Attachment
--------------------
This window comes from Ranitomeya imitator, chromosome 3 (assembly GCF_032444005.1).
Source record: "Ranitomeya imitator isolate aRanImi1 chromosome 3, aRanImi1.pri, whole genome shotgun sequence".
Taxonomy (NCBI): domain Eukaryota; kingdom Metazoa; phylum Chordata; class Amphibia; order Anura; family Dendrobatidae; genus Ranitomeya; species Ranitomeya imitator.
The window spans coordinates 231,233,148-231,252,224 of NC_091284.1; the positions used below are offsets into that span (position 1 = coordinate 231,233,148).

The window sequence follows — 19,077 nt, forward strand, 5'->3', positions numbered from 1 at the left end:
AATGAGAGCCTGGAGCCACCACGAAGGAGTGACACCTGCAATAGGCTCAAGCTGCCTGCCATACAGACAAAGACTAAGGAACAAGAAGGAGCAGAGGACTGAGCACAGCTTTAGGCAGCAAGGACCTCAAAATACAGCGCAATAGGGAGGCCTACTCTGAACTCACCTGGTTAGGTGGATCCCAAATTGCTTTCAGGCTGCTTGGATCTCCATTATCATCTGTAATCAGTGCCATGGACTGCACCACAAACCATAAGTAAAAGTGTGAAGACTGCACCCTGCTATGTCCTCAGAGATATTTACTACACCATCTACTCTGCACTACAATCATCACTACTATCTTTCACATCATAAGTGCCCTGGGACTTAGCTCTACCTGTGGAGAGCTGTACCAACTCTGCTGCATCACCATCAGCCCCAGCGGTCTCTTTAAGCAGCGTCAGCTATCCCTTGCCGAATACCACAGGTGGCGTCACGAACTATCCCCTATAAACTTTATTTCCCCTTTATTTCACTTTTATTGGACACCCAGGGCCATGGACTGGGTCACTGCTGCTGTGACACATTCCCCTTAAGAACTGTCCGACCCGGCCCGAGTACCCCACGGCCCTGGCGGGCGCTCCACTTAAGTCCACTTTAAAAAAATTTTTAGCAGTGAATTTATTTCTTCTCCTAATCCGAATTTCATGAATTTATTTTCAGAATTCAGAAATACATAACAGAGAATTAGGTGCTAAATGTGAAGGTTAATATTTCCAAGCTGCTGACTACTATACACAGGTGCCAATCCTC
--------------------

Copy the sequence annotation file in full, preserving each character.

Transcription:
This window comes from Ranitomeya imitator, chromosome 3 (assembly GCF_032444005.1).
Source record: "Ranitomeya imitator isolate aRanImi1 chromosome 3, aRanImi1.pri, whole genome shotgun sequence".
Taxonomy (NCBI): domain Eukaryota; kingdom Metazoa; phylum Chordata; class Amphibia; order Anura; family Dendrobatidae; genus Ranitomeya; species Ranitomeya imitator.
The window spans coordinates 231,233,148-231,252,224 of NC_091284.1; the positions used below are offsets into that span (position 1 = coordinate 231,233,148).

The window sequence follows — 19,077 nt, forward strand, 5'->3', positions numbered from 1 at the left end:
AATGAGAGCCTGGAGCCACCACGAAGGAGTGACACCTGCAATAGGCTCAAGCTGCCTGCCATACAGACAAAGACTAAGGAACAAGAAGGAGCAGAGGACTGAGCACAGCTTTAGGCAGCAAGGACCTCAAAATACAGCGCAATAGGGAGGCCTACTCTGAACTCACCTGGTTAGGTGGATCCCAAATTGCTTTCAGGCTGCTTGGATCTCCATTATCATCTGTAATCAGTGCCATGGACTGCACCACAAACCATAAGTAAAAGTGTGAAGACTGCACCCTGCTATGTCCTCAGAGATATTTACTACACCATCTACTCTGCACTACAATCATCACTACTATCTTTCACATCATAAGTGCCCTGGGACTTAGCTCTACCTGTGGAGAGCTGTACCAACTCTGCTGCATCACCATCAGCCCCAGCGGTCTCTTTAAGCAGCGTCAGCTATCCCTTGCCGAATACCACAGGTGGCGTCACGAACTATCCCCTATAAACTTTATTTCCCCTTTATTTCACTTTTATTGGACACCCAGGGCCATGGACTGGGTCACTGCTGCTGTGACACATTCCCCTTAAGAACTGTCCGACCCGGCCCGAGTACCCCACGGCCCTGGCGGGCGCTCCACTTAAGTCCACTTTAAAAAAATTTTTAGCAGTGAATTTATTTCTTCTCCTAATCCGAATTTCATGAATTTATTTTCAGAATTCAGAAATACATAACAGAGAATTAGGTGCTAAATGTGAAGGTTAATATTTCCAAGCTGCTGACTACTATACACAGGTGCCAATCCTC